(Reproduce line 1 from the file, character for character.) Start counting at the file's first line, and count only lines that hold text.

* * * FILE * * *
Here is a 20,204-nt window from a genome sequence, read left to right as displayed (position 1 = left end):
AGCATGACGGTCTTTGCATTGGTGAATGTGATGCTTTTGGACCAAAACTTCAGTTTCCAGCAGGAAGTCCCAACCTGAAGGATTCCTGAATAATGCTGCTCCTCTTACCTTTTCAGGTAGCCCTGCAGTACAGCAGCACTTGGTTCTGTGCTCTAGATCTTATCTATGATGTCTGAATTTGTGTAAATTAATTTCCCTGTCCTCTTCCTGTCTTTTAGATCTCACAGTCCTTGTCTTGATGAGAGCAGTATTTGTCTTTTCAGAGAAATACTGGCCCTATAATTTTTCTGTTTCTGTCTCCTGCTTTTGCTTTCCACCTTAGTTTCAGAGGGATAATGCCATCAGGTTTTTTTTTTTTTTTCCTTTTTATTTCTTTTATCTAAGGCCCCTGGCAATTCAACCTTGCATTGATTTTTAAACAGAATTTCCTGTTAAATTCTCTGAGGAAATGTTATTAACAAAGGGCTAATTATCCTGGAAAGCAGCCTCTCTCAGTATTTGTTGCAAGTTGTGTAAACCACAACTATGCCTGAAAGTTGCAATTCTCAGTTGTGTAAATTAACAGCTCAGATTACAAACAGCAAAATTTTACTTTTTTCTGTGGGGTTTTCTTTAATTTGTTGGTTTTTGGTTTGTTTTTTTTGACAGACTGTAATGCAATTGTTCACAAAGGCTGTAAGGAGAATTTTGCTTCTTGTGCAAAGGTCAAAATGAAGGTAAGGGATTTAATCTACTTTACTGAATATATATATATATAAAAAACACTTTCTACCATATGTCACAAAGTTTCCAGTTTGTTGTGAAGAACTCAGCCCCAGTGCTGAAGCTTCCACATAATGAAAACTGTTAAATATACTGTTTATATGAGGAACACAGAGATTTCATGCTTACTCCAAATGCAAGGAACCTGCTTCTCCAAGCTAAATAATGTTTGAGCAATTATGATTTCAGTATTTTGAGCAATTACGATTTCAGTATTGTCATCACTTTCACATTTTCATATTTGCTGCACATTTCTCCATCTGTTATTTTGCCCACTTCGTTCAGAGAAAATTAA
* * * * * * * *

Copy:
Here is a 20,204-nt window from a genome sequence, read left to right as displayed (position 1 = left end):